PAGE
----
Everyone is an expert...
To counter that, though, let me say that I'm not an expert on this kind of technology, but I did learn how to drive, and I can do some basic maths. This is an impressive feat, and here's why...
6 m is a very, very short distance to keep at 80km/h (=50mph). 80km/h is approximately 22 metres per second, so if you apply the well-known "2-second rule" for car spacing, it gives you a "safe" distance of 44 m to the car in front (66 m in the wet). So, this system manages to be safe at a seventh of what is considered to be the normal safe distance.
Sure certain [insert name of your least favourite German car brand] drivers manage to get closer to 6 m separation, but: a. it's not safe, because b. they're pricks who think that having a good car makes you a good driver.
The higher traffic density wouldn't be the only benefit - the other is that it would average out the traffic speeds. When roads operate at or beyond their design capacity, they start to exhibit chaotic effects - one ill-judged lane change can set up a "braking cascade" where the car immediately behind slows slightly, causing the car behind that to slow more, and so on, and then cars further behind change lanes to avoid the slower traffic, causing their own cascades. Within a couple of minutes, this can bring an entire multi-lane road can come to a complete stop, for no reason. (Which can bring the opposite carriageway to a stop as drivers slow down to see if there's an accident, and set off the whole damn thing again on their side).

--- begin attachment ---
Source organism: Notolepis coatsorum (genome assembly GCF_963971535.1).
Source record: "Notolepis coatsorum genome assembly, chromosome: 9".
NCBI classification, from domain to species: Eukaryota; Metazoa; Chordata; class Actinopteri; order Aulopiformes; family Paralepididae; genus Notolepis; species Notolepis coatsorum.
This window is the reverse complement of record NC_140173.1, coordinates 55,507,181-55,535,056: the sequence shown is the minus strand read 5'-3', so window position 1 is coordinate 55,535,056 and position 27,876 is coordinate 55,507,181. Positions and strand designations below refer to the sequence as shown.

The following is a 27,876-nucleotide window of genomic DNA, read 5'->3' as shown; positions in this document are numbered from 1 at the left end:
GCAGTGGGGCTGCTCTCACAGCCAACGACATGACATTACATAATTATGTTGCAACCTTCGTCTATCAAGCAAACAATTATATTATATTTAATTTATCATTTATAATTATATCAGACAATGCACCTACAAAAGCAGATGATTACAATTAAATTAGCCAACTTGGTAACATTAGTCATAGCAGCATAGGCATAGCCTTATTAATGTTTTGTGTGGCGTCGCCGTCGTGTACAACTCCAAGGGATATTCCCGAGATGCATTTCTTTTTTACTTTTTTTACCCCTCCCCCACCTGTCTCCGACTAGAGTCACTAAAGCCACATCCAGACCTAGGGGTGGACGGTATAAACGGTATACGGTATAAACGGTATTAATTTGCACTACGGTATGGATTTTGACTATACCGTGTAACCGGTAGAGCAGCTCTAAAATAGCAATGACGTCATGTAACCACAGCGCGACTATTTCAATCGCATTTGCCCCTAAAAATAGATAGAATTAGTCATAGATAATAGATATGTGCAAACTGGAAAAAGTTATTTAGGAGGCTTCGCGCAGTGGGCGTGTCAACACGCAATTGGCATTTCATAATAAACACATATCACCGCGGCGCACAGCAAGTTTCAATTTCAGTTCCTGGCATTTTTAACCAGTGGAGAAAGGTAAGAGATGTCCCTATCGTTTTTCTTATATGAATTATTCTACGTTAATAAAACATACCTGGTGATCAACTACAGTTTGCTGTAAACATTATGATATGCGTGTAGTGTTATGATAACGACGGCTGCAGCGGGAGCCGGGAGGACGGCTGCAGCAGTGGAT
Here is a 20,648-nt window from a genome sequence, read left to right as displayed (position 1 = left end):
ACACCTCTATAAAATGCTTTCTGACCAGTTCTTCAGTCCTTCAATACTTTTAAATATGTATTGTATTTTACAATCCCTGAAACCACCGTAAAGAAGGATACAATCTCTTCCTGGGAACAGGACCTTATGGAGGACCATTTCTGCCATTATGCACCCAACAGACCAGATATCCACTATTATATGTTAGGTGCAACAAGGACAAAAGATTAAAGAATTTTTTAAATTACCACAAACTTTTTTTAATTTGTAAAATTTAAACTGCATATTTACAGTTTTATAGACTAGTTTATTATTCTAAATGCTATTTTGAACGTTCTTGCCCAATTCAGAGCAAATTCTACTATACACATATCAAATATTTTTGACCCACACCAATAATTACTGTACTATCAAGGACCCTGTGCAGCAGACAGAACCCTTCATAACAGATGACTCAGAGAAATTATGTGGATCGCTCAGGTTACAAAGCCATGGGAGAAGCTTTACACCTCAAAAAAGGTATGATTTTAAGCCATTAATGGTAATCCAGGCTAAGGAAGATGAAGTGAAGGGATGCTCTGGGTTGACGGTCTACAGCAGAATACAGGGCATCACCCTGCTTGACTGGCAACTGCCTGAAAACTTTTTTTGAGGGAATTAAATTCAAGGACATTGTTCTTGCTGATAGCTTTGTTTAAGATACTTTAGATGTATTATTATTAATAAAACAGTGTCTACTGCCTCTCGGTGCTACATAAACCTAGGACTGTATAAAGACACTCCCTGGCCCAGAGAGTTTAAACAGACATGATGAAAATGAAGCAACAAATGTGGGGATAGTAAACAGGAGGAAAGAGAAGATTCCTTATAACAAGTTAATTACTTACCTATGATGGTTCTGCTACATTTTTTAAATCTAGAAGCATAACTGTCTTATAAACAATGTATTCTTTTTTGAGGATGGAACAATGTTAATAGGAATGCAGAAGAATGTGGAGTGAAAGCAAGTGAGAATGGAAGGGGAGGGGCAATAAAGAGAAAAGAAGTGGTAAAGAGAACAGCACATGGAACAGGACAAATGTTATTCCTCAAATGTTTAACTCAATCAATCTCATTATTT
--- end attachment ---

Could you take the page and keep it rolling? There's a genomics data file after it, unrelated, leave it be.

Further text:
Current solutions to this include the much-maligned variable speed limits on roads like London's M25 (drop the speed limit to suit the traffic density, give drivers more time to react properly, and minimise the chance of cascades), but there is also an idea to use systems like this one: traffic that can operate autonomously could be given its own segregated lane, with slower peak speed, but faster journey time overall.
For the record, I love driving, and I love cars, but motorways filled with commuter traffic aren't the place for heavy right feet - all you're doing is slowing yourself, slowing others, and getting angrier. The way I see it, the more people we can fit on the motorways, the less traffic there'll be on the more fun-to-drive roads..